Olanzapine Reduces Violence Risk

Jane Salodof MacNeil

October 31, 2003

Oct. 31, 2003 (Boston) — Duke University researchers found olanzapine (Zyprexa) significantly reduced violent behavior in schizophrenic patients who received the drug for 12 months.

A year of risperidone (Risperdal) therapy did not produce a significant reduction for patients in the three-year study, which followed 124 schizophrenic patients. The results were reported here yesterday in a poster at the American Psychiatric Association's 55th Institute on Psychiatric Services.

"Some of the effect could be adherence to treatment, and that might be a benefit of olanzapine over risperidone," investigator Richard A. Van Dorn, PhD, from Duke's Department of Psychiatry and Behavioral Sciences, told Medscape in an interview.

Dr. Van Dorn said the 59 patients on olanzapine were more compliant with their medication than the 65 patients on risperidone. The investigators do not know why, but they called for research into factors affecting compliance differences between the two drugs, both of which are atypical antipsychotics.

Adherence to treatment was the only factor other than duration of olanzapine therapy to have a significant effect in reducing violence.

"If [olanzapine] is a drug that can improve compliance, I think that can lead to beneficial outcomes, including a reduction in violence," Dr. Van Dorn said, noting that adherence is a major problem in treating schizophrenia.

The patients were drawn from North Carolina sites participating in a larger study, the Schizophrenia Care and Assessment Project (SCAP), from 1997 to 1999. Although some participants were hospitalized during the study, they were mostly followed in outpatient settings.

The olanzapine group included 33 patients aged 20 to 45 years and 26 older patients; 24 women and 35 men; and 40 African Americans and 19 whites. The risperidone group included 30 patients aged 20 to 45 years and 35 older patients; 31 women and 34 men; and 44 African Americans and 21 whites.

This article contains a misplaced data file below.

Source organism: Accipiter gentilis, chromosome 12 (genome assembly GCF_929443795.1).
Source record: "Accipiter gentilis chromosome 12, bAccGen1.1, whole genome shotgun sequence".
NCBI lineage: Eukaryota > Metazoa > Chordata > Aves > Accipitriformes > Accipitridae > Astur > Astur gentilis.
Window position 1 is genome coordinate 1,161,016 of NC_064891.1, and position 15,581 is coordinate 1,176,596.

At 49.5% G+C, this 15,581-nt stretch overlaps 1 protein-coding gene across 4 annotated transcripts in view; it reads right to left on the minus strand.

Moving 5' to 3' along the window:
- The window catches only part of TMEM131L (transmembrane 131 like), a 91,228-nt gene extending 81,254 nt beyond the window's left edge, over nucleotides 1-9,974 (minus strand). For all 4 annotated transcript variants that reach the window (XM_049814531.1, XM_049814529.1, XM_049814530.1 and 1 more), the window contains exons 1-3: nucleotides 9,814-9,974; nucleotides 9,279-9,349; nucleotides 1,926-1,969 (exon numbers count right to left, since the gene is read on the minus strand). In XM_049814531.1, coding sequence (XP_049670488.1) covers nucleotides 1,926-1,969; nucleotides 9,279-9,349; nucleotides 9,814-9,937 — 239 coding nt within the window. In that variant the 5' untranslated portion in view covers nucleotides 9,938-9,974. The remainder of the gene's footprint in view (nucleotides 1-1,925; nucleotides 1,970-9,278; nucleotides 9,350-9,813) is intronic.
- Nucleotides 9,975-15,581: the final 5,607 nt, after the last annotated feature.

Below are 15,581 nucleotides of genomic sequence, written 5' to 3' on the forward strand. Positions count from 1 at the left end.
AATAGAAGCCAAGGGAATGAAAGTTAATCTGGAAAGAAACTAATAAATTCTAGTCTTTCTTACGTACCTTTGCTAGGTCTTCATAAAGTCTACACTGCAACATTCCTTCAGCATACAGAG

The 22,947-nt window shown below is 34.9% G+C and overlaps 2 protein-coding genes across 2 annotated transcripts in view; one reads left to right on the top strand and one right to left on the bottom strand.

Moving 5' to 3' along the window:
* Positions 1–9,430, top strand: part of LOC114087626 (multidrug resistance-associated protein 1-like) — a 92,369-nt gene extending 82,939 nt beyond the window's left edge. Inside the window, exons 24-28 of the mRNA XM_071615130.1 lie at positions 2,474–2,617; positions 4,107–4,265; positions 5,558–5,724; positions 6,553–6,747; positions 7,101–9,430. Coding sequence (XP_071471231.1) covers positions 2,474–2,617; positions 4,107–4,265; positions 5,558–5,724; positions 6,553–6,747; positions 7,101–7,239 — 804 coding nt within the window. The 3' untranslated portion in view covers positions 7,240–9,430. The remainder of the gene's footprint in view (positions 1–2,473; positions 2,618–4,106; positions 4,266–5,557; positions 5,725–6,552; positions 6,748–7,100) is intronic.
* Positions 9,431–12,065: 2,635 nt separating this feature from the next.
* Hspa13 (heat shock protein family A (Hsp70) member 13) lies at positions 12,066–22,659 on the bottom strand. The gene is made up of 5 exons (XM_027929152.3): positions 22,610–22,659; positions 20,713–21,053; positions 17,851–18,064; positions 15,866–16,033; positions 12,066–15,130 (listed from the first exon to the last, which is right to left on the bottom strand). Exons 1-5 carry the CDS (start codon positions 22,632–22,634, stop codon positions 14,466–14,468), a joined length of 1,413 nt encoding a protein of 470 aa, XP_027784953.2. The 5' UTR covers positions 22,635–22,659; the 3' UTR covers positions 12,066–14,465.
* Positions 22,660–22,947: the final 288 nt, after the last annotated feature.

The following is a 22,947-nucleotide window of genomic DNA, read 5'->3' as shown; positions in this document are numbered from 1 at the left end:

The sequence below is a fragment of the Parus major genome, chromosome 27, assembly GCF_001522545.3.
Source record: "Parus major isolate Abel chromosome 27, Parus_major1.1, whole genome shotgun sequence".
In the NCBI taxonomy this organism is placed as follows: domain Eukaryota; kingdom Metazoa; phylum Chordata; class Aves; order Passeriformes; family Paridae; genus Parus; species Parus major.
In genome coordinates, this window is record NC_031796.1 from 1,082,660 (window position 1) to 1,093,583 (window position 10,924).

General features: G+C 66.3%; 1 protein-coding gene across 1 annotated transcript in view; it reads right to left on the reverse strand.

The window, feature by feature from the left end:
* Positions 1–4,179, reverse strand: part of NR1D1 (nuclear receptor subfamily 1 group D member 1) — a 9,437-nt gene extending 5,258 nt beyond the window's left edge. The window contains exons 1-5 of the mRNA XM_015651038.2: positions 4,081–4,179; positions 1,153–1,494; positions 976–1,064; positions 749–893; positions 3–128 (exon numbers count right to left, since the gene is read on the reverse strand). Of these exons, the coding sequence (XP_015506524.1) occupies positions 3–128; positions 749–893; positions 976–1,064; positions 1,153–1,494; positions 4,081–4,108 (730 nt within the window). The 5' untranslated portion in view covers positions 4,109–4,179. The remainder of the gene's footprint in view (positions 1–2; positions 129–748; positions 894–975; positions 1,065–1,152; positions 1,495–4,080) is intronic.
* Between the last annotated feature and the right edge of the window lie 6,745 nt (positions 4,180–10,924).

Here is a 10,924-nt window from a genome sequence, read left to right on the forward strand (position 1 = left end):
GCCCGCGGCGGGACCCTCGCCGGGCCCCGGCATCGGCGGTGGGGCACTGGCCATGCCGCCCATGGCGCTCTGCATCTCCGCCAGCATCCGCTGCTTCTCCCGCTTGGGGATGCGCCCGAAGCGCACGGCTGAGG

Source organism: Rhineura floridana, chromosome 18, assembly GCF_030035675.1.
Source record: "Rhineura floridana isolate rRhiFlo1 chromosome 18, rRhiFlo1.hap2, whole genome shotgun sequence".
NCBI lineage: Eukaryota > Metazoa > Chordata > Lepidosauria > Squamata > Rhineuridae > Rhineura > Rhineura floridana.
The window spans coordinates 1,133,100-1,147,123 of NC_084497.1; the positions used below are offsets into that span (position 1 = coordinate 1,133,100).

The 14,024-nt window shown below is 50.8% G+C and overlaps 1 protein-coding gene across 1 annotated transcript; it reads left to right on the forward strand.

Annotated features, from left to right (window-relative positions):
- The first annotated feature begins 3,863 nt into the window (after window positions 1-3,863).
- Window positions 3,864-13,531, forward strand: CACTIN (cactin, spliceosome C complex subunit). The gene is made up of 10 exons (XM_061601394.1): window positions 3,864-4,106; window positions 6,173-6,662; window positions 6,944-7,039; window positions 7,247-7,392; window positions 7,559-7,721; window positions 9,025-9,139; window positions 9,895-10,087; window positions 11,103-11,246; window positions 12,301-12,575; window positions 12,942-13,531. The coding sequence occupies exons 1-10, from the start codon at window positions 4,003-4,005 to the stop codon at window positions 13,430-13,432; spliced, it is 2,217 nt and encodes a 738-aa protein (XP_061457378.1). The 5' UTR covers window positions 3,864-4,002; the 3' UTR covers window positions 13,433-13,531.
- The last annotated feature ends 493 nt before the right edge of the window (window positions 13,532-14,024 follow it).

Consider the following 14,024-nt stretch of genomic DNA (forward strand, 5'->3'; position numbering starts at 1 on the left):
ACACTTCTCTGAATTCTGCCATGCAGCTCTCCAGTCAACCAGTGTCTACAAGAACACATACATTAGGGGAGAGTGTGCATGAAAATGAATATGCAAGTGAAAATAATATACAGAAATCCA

Violent incidents and compliance were tracked with several measures, including patient interviews, medical records, and police reports. The process was repeated every six months, with 357 personal observation periods recorded.

More violent patients were in the olanzapine cohort (13 patients vs. 7 patients receiving risperidone). Dr. Van Dorn speculated that violent patients may have been more likely to be switched to olanzapine as inpatients.

For patients receiving olanzapine, he said, the predictive probability of violent behavior decreased from 23 violent incidents per 100 events at six months of therapy to 7 per 100 after 12 months. At six months, the patients receiving risperidone had a lower probability of 12 violent incidents per 100 events. It decreased to 10 per 100 events at 12 months, but the difference was not statistically significant.

"I think it's important to remember violence is a very rare event in this population," Dr. Van Dorn concluded.

This study was funded by Eli Lilly and Co., the maker of olanzapine.

APA 55th Institute on Psychiatric Services: Abstract 21. Presented Oct. 30, 2003.

Reviewed by Gary D. Vogin, MD

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